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Tarred with the same brush

Mike Fleury assesses the damage.


Last weekend, residents in the north end were treated to a fresh wave of unfriendly graffiti, all following an anti-gentrification theme. “You can visit anytime but you’re not invited to live here,” read one message, spray-painted on the side of a house on Bauer Street. “Can’t afford this,” read another, left on the side of an SUV. Another inventive and thoughtful tag left it at simply, “Leave now.”

In reporting the incident, several media outlets made reference to the recent Carnival of Resistance, a one-day event organized by the Halifax Coalition Against Poverty, which took place on Saturday, August 19. Speaking on behalf of the Coalition, Angela Weal, an HCAP member, says that although the Carnival did focus on gentrification issues, the Coalition doesn’t advocate vandalism as a means of response.

“The whole idea of that Carnival and our walking tour was to educate people about what gentrification is and give people a visual about how it is happening in the area,” she says. “Spray-painting the sides of buildings with nasty comments is juvenile and to be honest, beneath us. We believe in direct action, but direct action to get results. Not to hurt people. That’s just pathetic, what happened.”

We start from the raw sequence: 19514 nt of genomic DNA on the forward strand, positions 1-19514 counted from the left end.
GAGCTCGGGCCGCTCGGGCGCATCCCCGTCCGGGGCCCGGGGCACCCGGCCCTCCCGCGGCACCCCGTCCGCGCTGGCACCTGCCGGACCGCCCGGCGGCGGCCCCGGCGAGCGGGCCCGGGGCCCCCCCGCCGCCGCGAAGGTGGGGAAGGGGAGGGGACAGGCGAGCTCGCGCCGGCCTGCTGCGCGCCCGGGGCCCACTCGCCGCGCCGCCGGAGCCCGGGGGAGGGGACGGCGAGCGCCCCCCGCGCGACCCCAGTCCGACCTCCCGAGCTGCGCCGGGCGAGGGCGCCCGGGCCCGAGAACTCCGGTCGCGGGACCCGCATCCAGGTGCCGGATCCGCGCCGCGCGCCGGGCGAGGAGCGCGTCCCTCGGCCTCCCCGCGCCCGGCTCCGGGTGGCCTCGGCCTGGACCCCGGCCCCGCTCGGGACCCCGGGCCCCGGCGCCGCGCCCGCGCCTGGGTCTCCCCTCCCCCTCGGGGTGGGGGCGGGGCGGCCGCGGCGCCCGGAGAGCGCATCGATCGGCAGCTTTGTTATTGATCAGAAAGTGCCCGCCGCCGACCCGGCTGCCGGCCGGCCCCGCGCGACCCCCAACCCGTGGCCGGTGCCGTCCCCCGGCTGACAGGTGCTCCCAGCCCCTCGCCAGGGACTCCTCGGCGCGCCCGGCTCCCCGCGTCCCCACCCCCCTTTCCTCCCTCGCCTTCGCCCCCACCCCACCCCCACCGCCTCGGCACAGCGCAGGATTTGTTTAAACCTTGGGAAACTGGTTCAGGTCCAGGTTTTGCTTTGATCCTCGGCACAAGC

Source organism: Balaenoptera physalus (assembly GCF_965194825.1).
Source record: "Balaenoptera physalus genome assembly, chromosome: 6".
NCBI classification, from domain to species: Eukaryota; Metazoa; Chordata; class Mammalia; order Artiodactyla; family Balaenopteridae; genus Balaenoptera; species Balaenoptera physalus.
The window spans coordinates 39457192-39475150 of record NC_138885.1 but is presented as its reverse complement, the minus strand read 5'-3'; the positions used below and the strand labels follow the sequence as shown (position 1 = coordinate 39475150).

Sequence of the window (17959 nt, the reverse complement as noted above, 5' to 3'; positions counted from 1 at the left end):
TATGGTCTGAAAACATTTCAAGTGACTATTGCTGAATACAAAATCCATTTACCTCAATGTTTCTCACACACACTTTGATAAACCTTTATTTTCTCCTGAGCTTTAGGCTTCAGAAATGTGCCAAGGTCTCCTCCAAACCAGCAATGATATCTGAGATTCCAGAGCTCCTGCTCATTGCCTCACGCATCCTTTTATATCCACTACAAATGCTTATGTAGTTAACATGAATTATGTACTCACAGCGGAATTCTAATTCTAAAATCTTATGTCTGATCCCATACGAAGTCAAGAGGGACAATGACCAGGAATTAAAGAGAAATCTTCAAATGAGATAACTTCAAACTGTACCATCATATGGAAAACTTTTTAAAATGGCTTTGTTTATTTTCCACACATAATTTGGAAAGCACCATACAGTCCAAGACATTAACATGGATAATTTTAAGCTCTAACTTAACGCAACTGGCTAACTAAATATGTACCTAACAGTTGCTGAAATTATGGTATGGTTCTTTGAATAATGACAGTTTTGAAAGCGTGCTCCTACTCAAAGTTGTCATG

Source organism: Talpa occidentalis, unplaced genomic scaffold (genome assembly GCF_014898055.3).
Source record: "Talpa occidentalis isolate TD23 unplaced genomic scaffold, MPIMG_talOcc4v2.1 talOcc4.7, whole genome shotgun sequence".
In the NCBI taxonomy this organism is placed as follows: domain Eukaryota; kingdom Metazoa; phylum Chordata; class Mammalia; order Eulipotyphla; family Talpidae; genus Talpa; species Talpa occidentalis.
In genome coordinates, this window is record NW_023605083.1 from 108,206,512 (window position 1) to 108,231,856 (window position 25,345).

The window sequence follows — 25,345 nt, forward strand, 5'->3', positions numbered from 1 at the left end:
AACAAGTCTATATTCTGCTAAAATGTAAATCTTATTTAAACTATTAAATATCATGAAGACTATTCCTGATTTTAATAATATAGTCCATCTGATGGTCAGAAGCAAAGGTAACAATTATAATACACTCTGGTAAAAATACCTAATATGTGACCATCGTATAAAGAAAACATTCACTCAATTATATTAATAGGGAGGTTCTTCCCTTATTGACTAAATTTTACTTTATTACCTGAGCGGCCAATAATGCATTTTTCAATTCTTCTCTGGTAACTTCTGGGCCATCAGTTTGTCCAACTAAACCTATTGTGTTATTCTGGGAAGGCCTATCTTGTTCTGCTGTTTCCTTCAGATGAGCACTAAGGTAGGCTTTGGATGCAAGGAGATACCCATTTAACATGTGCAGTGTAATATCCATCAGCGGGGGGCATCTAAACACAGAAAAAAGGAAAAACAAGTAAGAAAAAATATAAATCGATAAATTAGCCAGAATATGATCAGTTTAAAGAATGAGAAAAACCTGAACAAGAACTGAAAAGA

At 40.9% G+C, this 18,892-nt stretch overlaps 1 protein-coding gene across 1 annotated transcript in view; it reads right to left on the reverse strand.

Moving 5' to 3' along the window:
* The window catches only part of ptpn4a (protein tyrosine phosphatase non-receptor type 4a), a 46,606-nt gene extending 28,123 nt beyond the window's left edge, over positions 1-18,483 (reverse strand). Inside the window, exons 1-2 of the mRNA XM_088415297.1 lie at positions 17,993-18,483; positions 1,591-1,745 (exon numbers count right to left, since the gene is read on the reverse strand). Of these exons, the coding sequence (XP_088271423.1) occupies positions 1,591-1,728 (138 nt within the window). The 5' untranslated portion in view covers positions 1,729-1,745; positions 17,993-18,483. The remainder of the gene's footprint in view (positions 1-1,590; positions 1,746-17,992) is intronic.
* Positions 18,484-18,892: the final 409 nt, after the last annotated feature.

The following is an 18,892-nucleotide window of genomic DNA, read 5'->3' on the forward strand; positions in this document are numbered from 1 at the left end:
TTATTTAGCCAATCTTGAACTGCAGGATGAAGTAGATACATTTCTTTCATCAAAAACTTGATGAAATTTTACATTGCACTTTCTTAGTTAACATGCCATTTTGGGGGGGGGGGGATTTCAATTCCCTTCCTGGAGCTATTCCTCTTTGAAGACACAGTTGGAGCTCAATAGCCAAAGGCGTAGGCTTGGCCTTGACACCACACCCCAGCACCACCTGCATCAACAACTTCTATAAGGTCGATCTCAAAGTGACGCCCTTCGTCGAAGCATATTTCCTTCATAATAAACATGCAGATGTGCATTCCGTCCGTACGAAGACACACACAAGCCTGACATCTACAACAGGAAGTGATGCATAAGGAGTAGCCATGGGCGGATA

Weal, who lives roughly three blocks from where some of the vandalism took place, says that the Coalition doesn’t know who might be responsible for the graffiti, and that its focus on the coming year will be on other issues such as introducing rent control and pushing for revisions to the provincial Rent Review Act—not on vandalism.

“Whoever did this is acting on their own,” she says, “but somehow or another, we’re getting linked in here. And I don’t like that.”

Box cutting

So, you’ve picked up a copy of The Coast. Good for you! My, what good taste you have. Obviously, you’re interested in the world around you, and for that, you deserve be commended. We salute you, Mr. or Ms. Well-Informed Citizen.

Now, not to pry, but where did you happen to get your copy of this fine publication? Was it from a sidewalk box? There’s a good chance of that—we’ve got a lot of sidewalk boxes sprinkled around this city—just like the Daily News, the Chronicle-Herald, the Globe and Mail and others…

Far be it from us to report on our own petty little concerns, but given that you’re such a well-read and world-curious individual, we thought this might interest you as well: This Tuesday, city council will be considering the adoption of bylaw C-500—or, by its slightly less robotic title, “Respecting Commerce and Vending on Municipal Lands.” The bylaw would regulate—among other things—the placement of newspaper boxes in Halifax.

Currently, newspaper boxes aren’t closely scrutinized by the HRM—once paid for, they can be placed almost anywhere on municipal land. The new box bylaw would limit the number of newspaper boxes in the city, only allow boxes on certain city-approved sites, and limit the number of boxes per site—four different newspapers on any given site, and that’s it.

Do we here at The Coast have a particular interest in this bylaw? You betcha, and for obvious reasons. But if you regularly pick up a paper from a sidewalk box, you probably do, too. Comments, questions or concerns about the bylaw can be sent to the Municipal Clerk’s office by 3:00pm on Tuesday. Readers, get writing.

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